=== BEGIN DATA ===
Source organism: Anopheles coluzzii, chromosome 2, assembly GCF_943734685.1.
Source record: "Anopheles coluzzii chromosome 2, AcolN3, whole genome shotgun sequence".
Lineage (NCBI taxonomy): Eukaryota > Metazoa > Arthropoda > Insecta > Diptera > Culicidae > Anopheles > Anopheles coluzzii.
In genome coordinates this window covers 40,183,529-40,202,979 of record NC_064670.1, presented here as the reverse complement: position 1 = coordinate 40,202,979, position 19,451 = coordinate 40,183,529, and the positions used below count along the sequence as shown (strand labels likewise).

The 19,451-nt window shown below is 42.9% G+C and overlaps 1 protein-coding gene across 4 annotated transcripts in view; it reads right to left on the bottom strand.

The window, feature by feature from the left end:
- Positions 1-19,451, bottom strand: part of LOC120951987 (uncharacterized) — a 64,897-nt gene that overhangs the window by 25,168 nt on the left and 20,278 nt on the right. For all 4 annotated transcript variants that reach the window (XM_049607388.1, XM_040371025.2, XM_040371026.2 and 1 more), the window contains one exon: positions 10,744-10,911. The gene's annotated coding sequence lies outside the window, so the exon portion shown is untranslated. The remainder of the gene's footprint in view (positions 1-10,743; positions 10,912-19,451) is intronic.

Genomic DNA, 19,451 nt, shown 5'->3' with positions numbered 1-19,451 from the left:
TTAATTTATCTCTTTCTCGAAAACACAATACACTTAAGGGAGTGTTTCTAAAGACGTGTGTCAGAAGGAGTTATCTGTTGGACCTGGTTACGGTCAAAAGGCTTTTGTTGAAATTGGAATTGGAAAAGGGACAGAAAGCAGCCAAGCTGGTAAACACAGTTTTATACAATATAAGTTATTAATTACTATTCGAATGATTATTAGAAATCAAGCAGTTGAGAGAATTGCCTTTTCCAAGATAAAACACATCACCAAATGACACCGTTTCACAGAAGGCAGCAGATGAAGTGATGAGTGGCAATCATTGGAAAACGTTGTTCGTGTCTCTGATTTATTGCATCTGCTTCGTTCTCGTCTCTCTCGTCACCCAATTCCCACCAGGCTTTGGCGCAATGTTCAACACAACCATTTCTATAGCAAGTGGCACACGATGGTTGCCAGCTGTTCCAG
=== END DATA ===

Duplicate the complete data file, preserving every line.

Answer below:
Source organism: Anopheles coluzzii, chromosome 2, assembly GCF_943734685.1.
Source record: "Anopheles coluzzii chromosome 2, AcolN3, whole genome shotgun sequence".
Lineage (NCBI taxonomy): Eukaryota > Metazoa > Arthropoda > Insecta > Diptera > Culicidae > Anopheles > Anopheles coluzzii.
In genome coordinates this window covers 40,183,529-40,202,979 of record NC_064670.1, presented here as the reverse complement: position 1 = coordinate 40,202,979, position 19,451 = coordinate 40,183,529, and the positions used below count along the sequence as shown (strand labels likewise).

The 19,451-nt window shown below is 42.9% G+C and overlaps 1 protein-coding gene across 4 annotated transcripts in view; it reads right to left on the bottom strand.

The window, feature by feature from the left end:
- Positions 1-19,451, bottom strand: part of LOC120951987 (uncharacterized) — a 64,897-nt gene that overhangs the window by 25,168 nt on the left and 20,278 nt on the right. For all 4 annotated transcript variants that reach the window (XM_049607388.1, XM_040371025.2, XM_040371026.2 and 1 more), the window contains one exon: positions 10,744-10,911. The gene's annotated coding sequence lies outside the window, so the exon portion shown is untranslated. The remainder of the gene's footprint in view (positions 1-10,743; positions 10,912-19,451) is intronic.

Genomic DNA, 19,451 nt, shown 5'->3' with positions numbered 1-19,451 from the left:
TTAATTTATCTCTTTCTCGAAAACACAATACACTTAAGGGAGTGTTTCTAAAGACGTGTGTCAGAAGGAGTTATCTGTTGGACCTGGTTACGGTCAAAAGGCTTTTGTTGAAATTGGAATTGGAAAAGGGACAGAAAGCAGCCAAGCTGGTAAACACAGTTTTATACAATATAAGTTATTAATTACTATTCGAATGATTATTAGAAATCAAGCAGTTGAGAGAATTGCCTTTTCCAAGATAAAACACATCACCAAATGACACCGTTTCACAGAAGGCAGCAGATGAAGTGATGAGTGGCAATCATTGGAAAACGTTGTTCGTGTCTCTGATTTATTGCATCTGCTTCGTTCTCGTCTCTCTCGTCACCCAATTCCCACCAGGCTTTGGCGCAATGTTCAACACAACCATTTCTATAGCAAGTGGCACACGATGGTTGCCAGCTGTTCCAG